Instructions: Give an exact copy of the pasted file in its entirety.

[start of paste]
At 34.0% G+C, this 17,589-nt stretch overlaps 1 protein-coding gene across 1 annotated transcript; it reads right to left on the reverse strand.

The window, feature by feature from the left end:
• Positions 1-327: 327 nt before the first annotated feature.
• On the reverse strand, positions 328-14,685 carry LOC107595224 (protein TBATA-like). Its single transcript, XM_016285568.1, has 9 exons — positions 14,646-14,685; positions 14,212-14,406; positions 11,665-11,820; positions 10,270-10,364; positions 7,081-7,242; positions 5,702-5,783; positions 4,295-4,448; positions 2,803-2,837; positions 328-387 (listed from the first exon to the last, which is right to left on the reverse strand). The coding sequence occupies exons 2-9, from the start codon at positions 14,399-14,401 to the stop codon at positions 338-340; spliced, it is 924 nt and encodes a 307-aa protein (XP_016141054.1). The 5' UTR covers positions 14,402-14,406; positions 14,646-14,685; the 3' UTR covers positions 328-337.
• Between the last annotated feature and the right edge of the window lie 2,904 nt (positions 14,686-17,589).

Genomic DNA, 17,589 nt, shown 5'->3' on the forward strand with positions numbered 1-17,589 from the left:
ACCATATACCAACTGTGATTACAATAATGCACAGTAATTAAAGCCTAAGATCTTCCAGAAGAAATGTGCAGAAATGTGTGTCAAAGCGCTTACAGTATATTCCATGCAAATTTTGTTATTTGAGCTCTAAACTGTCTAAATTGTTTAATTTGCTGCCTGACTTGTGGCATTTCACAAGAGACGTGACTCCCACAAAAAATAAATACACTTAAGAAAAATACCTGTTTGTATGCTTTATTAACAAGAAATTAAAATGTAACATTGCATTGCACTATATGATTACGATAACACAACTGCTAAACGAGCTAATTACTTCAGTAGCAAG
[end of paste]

At 34.0% G+C, this 17,589-nt stretch overlaps 1 protein-coding gene across 1 annotated transcript; it reads right to left on the reverse strand.

The window, feature by feature from the left end:
• Positions 1-327: 327 nt before the first annotated feature.
• On the reverse strand, positions 328-14,685 carry LOC107595224 (protein TBATA-like). Its single transcript, XM_016285568.1, has 9 exons — positions 14,646-14,685; positions 14,212-14,406; positions 11,665-11,820; positions 10,270-10,364; positions 7,081-7,242; positions 5,702-5,783; positions 4,295-4,448; positions 2,803-2,837; positions 328-387 (listed from the first exon to the last, which is right to left on the reverse strand). The coding sequence occupies exons 2-9, from the start codon at positions 14,399-14,401 to the stop codon at positions 338-340; spliced, it is 924 nt and encodes a 307-aa protein (XP_016141054.1). The 5' UTR covers positions 14,402-14,406; positions 14,646-14,685; the 3' UTR covers positions 328-337.
• Between the last annotated feature and the right edge of the window lie 2,904 nt (positions 14,686-17,589).

Genomic DNA, 17,589 nt, shown 5'->3' on the forward strand with positions numbered 1-17,589 from the left:
ACCATATACCAACTGTGATTACAATAATGCACAGTAATTAAAGCCTAAGATCTTCCAGAAGAAATGTGCAGAAATGTGTGTCAAAGCGCTTACAGTATATTCCATGCAAATTTTGTTATTTGAGCTCTAAACTGTCTAAATTGTTTAATTTGCTGCCTGACTTGTGGCATTTCACAAGAGACGTGACTCCCACAAAAAATAAATACACTTAAGAAAAATACCTGTTTGTATGCTTTATTAACAAGAAATTAAAATGTAACATTGCATTGCACTATATGATTACGATAACACAACTGCTAAACGAGCTAATTACTTCAGTAGCAAG